Charles Johnston died on Friday, October 16th [1932], at about twenty minutes past three in the afternoon. His death was due to heart disease, from which he had been ill for nearly a year. He seemed much better in April, at the time of the T. S. Convention, but not long afterwards became seriously worse. To the end he retained his high courage, keen sense of humour, perfect cheerfulness, and steadfast aspiration; there was never a word or sign of complaint or self-pity. In conversation with one close to him, he spoke of his desire not only to accept his Karma, but to welcome whatever the Master might have in store for him, that he might learn its lesson as thoroughly as possible, since he wished only the Master’s will; and toward the end he spoke of the months of his illness as the most fruitful of his life.


He has left us very little in the way of autobiography,—if biography still mean to us, as it had ceased to mean to him, a record of the personal outer life. It was not there his real interests lay. Who’s Who in America gives the usual skeleton outline of parentage and birth, dates and places, positions held and books published,—the whole sketch being very incomplete, because he would never take the time properly to revise it. He was born at Ballykilbeg, Co. Down, Ireland, on February 17th, 1867, the son of “Johnston of Ballykilbeg,” Member of Parliament for Belfast, a famous Orangeman and leader of the Temperance movement. His mother was a daughter of Sir John Hay, a Scotch Baronet. He was educated at Derby, England, and later at Dublin University. In the last article he wrote, contributed to the Theosophical Quarterly for July, 1931, marking the centenary of H. P. B.’s [add reference] birth, he recounts his first meeting with her, in 1887, and in order to give it its proper setting, he tells us very briefly how he first heard of her, and of Theosophy. “I had been first introduced to her,” he writes, “by reading A. P. Sinnett’s Occult World in November, 1884, and Esoteric Buddhism [add reference] in the following spring; and had been completely convinced of the truth of her message, of the reality of Masters, and of her position as Messenger of the Great Lodge. This conviction was tested by the attack made on her by the Society for Psychical Research in London, in June, 1885, when I made a vigorous protest in H. P. B.’s defence, and by further study of Isis Unveiled, Five Years of Theosophy, and Light on the Path [add references] in the months that followed.”

In August, 1888, he took, and passed brilliantly, his final examinations, notoriously “stiff,” for the Bengal Civil Service. Then he married Vera Jelihovsky, H. P. B.’s niece, whom he had met while she was staying with her aunt in London; and, shortly afterwards, he and his wife left for India, where they arrived in November of the same year. Stationed in an unhealthy district, he contracted jungle fever, and, after visiting other parts of India, became so ill that he was officially invalided home some two years after his arrival. In talking to a friend about his experiences at this time, when still living in or near the jungle, Mr. Johnston told of a yogi who used to emerge from its depths whenever a particularly bad attack of fever had him in its grip. He said that the yogi would squat on the veranda, near him, and smile sympathetically, occasionally discussing philosophy, but more often saying nothing; and that the effect of this man’s presence was extraordinarily soothing and helpful, seeming always to quiet the fever, or in any case to make it more endurable.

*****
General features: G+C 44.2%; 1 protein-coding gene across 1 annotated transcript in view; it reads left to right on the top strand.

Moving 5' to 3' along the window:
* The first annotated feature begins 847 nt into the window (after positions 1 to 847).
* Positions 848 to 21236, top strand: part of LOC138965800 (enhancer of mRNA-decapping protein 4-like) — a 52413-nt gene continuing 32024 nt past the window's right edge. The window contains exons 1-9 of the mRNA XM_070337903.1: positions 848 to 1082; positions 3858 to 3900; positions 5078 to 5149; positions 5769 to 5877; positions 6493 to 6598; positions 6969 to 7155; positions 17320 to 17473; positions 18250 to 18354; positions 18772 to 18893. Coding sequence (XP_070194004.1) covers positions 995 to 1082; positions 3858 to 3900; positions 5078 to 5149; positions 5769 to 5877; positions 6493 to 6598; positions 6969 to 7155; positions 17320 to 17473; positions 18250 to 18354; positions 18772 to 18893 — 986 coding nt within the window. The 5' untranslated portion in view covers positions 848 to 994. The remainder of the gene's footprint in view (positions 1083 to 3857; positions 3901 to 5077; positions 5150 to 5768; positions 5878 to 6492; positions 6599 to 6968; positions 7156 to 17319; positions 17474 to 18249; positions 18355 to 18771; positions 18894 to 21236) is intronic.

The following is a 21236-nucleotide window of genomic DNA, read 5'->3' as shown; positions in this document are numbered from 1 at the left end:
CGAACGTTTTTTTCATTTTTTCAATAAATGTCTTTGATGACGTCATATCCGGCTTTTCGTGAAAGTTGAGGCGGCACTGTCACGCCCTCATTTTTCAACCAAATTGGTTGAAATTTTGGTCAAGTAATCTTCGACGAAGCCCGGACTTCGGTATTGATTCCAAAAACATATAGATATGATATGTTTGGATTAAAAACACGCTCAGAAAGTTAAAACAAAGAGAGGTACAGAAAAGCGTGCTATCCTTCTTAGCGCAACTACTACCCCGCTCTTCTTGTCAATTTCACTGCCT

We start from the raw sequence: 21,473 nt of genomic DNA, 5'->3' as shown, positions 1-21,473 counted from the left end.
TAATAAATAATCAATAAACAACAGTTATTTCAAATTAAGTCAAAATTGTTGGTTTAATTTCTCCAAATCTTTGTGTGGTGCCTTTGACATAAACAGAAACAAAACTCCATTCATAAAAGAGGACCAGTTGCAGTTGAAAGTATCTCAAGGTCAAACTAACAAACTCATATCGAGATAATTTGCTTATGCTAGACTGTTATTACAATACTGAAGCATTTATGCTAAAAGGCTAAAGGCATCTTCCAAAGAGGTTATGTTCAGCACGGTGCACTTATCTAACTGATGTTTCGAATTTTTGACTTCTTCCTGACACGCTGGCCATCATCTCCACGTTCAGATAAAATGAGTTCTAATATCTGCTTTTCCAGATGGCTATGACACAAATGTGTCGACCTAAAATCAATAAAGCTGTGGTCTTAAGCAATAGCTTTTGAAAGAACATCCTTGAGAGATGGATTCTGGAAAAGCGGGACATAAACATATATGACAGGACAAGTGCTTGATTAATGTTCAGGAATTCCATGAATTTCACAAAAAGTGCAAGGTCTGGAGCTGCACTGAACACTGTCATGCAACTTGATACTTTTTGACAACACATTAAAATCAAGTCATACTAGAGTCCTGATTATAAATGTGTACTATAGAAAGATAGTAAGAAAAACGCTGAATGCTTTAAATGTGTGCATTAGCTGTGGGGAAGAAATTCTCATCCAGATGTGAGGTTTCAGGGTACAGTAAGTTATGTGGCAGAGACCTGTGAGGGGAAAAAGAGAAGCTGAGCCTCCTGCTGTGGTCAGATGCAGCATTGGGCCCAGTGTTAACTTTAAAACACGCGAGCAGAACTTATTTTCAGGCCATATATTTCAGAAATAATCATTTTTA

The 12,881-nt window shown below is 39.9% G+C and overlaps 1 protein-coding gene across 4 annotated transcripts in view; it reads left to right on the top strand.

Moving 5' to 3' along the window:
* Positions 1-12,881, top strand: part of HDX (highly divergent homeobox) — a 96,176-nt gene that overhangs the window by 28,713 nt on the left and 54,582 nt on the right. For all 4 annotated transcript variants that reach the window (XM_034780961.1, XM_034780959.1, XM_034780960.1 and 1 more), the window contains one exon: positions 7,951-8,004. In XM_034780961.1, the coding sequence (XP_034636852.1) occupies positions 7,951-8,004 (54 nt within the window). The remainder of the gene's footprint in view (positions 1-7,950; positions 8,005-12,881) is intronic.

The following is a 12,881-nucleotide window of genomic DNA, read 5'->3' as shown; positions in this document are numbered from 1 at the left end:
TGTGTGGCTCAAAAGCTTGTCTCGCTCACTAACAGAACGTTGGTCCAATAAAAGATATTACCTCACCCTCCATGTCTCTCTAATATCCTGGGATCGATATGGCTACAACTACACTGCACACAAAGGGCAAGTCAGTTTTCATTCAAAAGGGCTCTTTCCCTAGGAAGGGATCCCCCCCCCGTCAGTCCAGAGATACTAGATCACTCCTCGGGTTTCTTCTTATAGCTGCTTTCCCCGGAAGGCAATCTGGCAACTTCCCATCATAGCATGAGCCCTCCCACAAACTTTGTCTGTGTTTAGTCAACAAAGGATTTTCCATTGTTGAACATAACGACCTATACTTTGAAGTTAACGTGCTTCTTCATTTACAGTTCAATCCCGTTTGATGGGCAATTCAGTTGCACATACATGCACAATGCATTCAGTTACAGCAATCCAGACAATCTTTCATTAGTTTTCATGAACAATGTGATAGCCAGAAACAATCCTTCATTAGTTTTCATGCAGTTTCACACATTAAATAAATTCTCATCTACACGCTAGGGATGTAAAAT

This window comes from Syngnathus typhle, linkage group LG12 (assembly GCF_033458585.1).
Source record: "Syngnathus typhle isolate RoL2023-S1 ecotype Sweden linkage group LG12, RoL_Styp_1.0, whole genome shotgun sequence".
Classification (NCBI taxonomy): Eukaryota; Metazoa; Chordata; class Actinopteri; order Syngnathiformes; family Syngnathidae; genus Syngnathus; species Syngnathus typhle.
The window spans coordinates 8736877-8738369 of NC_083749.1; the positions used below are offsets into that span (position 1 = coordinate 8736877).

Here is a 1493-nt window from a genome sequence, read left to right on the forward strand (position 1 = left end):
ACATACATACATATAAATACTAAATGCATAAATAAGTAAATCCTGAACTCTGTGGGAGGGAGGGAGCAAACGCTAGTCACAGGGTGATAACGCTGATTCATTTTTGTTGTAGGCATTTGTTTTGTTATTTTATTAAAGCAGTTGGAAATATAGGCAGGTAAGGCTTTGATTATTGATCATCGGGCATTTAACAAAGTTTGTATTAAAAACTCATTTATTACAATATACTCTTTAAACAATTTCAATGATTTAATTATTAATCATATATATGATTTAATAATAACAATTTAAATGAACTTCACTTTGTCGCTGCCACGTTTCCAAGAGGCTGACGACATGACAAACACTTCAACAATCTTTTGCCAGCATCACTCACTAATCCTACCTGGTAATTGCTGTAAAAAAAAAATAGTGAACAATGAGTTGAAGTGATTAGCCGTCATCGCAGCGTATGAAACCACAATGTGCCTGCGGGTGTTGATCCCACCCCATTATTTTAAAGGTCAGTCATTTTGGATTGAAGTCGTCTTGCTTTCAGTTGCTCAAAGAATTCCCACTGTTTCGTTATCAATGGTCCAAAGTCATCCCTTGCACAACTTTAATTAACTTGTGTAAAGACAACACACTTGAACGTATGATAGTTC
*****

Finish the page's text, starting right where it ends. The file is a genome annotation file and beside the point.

On his return to Europe—his Civil Service career at an end—his first effort had to be to recover his health while somehow making a living, which must have been a matter of extreme difficulty for a young man who had been educated exclusively for a position now denied him, and who necessarily lacked either mercantile or professional training. There was nothing for it but to use a talent already helpfully employed on behalf of the Theosophical Society, and to become a professional writer. He succeeded in connecting himself with some English journals, to which he sent letters on foreign news, and he contributed, to the more serious reviews, articles on ethnological, political and economic questions. Thus employed, for the next six years he and his wife travelled extensively in Europe, visiting her relatives—Madame Blavatsky’s nearest kin—in Russia, and staying in different places in England, Holland, Belgium, Germany, Austria, and France. They lived for some time in Salzburg, where Dr. Franz Hartmann then resided, and where Mr. Johnston finally threw off his jungle malaria.

Through all this time, both in India and after he left it, he pursued unremittingly his studies in the Wisdom Religion, to which Theosophy had given him the keys. By the use of these keys, the ancient scriptures of the East-which, to Max Müller and his school of orientalists were little more than a mass of meaningless ritual—had revealed to him the underlying outline of the Mystery Teaching, the same basic teaching to which Madame Blavatsky had introduced him and which she was attempting to rephrase for the comprehension of the modern, western world. At Mr. Judge’s [add reference] request, Mr. Johnston undertook a series of translations from the Sanskrit, which were made a regular feature of the Theosophical Society’s literary activity, being published by Mr. Judge as the “Oriental Department Papers”. It was from the work done in this connection that his first separate volume on the Indian scriptures, From the Upanishads, was culled.

While a student in Dublin he had for friends a notable group of young Irishmen, including the Irish poets, W. B. Yeats and G. W. Russell, who shared his interest in Theosophy,—though of all of them he alone remained faithful. It was to G. W. Russell that he dedicated, in 1895, this volume of translations from the Sanskrit; and the dedicatory letter, written, after ten years of separation, to the companion of his first adventures in Theosophy, gives us a revealing picture of this early period of his life. For Mr. Johnston the ten year interval had been, as we have seen, a very crowded one, yet he says very little of his outer journeyings and doings, offering, instead, the fruit of his inner search for that “small old path the seers know,” where, “whether one would set out to the bloom of the East or come lo the chambers of the West. without moving is the travelling in this road. . . . In this path, to whatever place one would go, that place one’s own self becomes”. [add reference] We reproduce the dedicatory letter,—telling us of the teaching of Death, teaching which we now have double need to know.